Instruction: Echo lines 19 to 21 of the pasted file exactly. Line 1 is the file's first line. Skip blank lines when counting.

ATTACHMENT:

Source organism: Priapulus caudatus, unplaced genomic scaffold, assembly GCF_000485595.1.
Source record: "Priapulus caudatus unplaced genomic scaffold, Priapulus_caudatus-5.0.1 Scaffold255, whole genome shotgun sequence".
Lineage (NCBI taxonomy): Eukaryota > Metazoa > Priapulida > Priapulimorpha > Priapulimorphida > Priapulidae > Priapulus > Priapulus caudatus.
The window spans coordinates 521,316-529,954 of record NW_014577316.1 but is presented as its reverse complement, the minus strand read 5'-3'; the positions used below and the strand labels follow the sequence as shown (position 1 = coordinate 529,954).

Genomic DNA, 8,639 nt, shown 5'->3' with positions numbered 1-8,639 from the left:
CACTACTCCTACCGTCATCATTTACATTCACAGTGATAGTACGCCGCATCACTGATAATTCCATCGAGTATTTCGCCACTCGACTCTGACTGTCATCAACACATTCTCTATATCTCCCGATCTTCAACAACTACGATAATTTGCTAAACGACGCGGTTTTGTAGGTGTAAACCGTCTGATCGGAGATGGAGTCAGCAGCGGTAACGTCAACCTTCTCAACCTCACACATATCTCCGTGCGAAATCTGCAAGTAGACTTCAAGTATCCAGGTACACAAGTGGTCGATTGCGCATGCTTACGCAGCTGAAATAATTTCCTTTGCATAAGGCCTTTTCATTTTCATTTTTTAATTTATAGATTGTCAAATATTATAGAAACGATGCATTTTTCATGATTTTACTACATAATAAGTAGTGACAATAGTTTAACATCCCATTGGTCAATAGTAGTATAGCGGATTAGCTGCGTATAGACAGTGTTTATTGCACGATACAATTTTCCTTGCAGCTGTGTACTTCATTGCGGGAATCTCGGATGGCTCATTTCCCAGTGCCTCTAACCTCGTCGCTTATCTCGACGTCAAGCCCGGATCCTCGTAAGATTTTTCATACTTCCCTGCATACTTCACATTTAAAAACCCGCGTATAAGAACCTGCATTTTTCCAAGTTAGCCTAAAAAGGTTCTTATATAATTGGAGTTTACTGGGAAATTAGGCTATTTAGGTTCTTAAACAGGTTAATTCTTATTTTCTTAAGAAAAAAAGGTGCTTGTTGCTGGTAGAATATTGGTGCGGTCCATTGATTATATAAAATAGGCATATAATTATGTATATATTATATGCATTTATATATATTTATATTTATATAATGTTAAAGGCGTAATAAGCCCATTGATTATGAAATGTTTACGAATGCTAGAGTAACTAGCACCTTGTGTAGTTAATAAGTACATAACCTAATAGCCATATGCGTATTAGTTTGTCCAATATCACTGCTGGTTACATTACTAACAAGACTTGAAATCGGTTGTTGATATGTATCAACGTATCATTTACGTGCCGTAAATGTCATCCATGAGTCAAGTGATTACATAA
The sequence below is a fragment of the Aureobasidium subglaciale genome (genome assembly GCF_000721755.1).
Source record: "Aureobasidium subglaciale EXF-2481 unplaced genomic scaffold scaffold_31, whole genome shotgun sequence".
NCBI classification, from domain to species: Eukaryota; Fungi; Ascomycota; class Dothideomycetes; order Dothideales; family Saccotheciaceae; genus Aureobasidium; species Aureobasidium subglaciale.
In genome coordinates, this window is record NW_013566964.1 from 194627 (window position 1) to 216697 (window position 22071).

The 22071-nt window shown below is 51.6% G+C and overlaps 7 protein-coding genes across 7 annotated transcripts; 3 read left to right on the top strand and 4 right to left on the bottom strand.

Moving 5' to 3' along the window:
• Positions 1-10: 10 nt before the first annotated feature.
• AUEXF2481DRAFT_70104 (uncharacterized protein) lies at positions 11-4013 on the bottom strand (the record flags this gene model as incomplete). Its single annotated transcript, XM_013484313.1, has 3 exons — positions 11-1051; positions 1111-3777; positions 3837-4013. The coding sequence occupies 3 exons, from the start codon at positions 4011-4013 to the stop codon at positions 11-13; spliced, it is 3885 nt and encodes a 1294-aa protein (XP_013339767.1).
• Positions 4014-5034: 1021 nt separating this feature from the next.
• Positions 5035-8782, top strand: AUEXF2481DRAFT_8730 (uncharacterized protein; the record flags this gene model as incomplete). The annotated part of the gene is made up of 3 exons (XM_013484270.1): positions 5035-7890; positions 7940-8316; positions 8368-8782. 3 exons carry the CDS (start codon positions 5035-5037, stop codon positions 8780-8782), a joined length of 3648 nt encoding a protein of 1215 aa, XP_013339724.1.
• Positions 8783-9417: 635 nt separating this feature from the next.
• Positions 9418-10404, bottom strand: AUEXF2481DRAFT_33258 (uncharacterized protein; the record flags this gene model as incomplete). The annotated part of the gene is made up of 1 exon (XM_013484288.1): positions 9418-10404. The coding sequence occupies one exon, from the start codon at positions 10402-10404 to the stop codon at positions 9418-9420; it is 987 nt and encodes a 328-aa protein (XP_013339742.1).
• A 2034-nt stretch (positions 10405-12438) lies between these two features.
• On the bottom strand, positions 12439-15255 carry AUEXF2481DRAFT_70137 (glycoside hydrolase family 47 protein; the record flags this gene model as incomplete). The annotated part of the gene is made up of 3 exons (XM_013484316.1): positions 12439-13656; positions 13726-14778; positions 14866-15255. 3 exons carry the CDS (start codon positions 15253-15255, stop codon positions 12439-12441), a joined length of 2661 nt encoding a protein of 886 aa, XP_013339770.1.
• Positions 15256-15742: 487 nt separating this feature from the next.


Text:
• A 2034-nt stretch (positions 10405-12438) lies between these two features.
• On the bottom strand, positions 12439-15255 carry AUEXF2481DRAFT_70137 (glycoside hydrolase family 47 protein; the record flags this gene model as incomplete). The annotated part of the gene is made up of 3 exons (XM_013484316.1): positions 12439-13656; positions 13726-14778; positions 14866-15255. 3 exons carry the CDS (start codon positions 15253-15255, stop codon positions 12439-12441), a joined length of 2661 nt encoding a protein of 886 aa, XP_013339770.1.
• Positions 15256-15742: 487 nt separating this feature from the next.